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The Prenatal Brain and Mental Illness

Psychiatrist and neuroscientist Joshua Roffman, MD, MMSc, is studying the prenatal brain to find ways to prevent mental illness before it starts.

Innovation Story

The Prenatal Brain and Mental Illness

Preventing mental illness may start before birth. Joshua Roffman, MD, MMSc, is leading a groundbreaking study to find ways to reduce risks before disease starts.

Mary Hurley
May 14, 2021

Psychiatrist and neuroscientist Joshua L. Roffman, MD, MMSc, aims to prevent psychiatric illness in children and teens through innovative brain research. His pioneering studies have shown the benefits of folic acid in both treatment and prevention of schizophrenia and normal brain development. Dr. Roffman is director of the Early Brain Initiative and co-director of Mass General Neuroscience, which brings together leaders in neurology, psychiatry and neurosurgery to create essential therapies for patients.

Why are you interested in brain health before birth?

In psychiatry, most known risk factors for mental illnesses are not “modifiable,” that is, they cannot be changed. In cardiology, for example, exercise, diet and quitting smoking are modifiable factors that can reduce the risk of heart disease.

To prevent mental illness, we need to discover “modifiable” factors. And these factors need to be harnessed before the disease begins to take hold in the brain, which for psychiatric conditions can be years before people develop symptoms. In fact, recent studies show that our best chance for meaningful intervention may be before birth. Much of my team’s work is centered around a new pregnancy and birth cohort study called Brain health Begins Before Birth or “B4.”

How will B4 shed light on the prenatal brain and mental illness?

We hope to discover protective factors that can reduce risk for mental illness. B4 will enroll at least 1,000 pregnant mothers and their babies and follow these children through at least the first few years of life.

Through survey data from each trimester, wearable devices that transmit data on stress, sleep, and body temperature, and electronic health record data, we will follow key risk-conferring prenatal elements such as maternal stress and infection, as well as potential mitigators of risk — such as prenatal vitamins, maternal exercise, sleep and nutrition.

The next step is to relate these to neurodevelopmental outcomes through annual pediatric assessments. We will also collect biological samples (DNA, cord blood, placenta) and conduct studies of “brain development in a dish” using cord blood cells.

Tell us more about the “brain development in a dish.”

Rakesh Karmacharya, MD, PhD, our team’s co-director for Translational Neuroscience, creates organoids — complex brain models made from patient-derived stem cells. We expose those organoids at various developmental time points to potential risk factors, like pro-inflammatory agents, and to potential protective factors like folic acid, shown to reduce the risk of autism and prevent spina bifida, a devastating neurological birth defect. This helps us determine whether different prenatal exposures might result in different brain development outcomes for the same children, a process we call “twinning.”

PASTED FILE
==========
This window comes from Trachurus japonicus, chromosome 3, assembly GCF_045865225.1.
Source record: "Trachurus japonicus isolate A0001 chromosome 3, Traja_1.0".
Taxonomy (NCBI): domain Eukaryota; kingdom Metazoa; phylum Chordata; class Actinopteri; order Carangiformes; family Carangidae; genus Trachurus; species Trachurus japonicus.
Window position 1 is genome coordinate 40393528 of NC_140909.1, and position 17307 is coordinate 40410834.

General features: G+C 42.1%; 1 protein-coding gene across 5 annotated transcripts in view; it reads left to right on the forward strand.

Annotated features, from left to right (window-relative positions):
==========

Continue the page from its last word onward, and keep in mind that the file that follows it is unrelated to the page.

Why is collaboration such an important part of your work?

If we are successful, the interventions won’t necessarily show up in psychiatry — they will show up in primary care, women’s health, obstetrics, pediatrics. We want to take what we learn from clinical studies back into the lab and that requires translational neuroscience. Our team includes expert investigators in each of those areas, in a way that is uniquely possible at Mass General — where there is no “gap” between basic science and clinical studies.

If we are successful, the interventions won’t necessarily show up in psychiatry — they will show up in primary care. Women’s health. Obstetrics. Pediatrics.

How does philanthropy play a role in your research?

Our studies are ambitious and groundbreaking in ways that are hard to fund through federal sources. Philanthropy is essential for our studies to reach their full potential. We need support for studies of specialized populations — such as moms exposed to COVID-19, obstetric complications, or substance use early in pregnancy. Studies of families with increased genetic risk also have the potential for dramatic results.

In a previous study, when moms with an older child with autism took folic acid early in pregnancy, the younger sibling’s risk of developing autism was half of what it otherwise would have been. We want to know if the same is true for other prenatal interventions, across a range of psychiatric disorders in childhood and adolescence as well as a diverse range of racial, ethnic and socioeconomic backgrounds.

Are you seeking participants to enroll in your studies?

Yes, absolutely. Our B4 cohort is enrolling pregnant women early as the first prenatal visit. Mass General is home to about 3,800 births every year, and ultimately, we would like to include as many of these families as we can. We are working with providers in obstetrics clinics throughout the Mass General system, who are helping enroll women around the time of their first prenatal appointment.

We are also actively enrolling participants in our ACEND (Assessing COVID-19 Effects on Neural Development) Study, with an emphasis on Latinx populations because of their higher rate of COVID-19 hospitalizations. The question we are asking is not just ‘What adverse effects might the pandemic have on developing brains?’ — but more importantly, ‘Of the kids who were exposed to COVID-19 and did well, what can we learn about these pregnancies that might suggest new protective interventions?’

To enroll in these studies, email

To learn more about how you can support the study of the prenatal brain or to make a donation, contact us

prenatal brain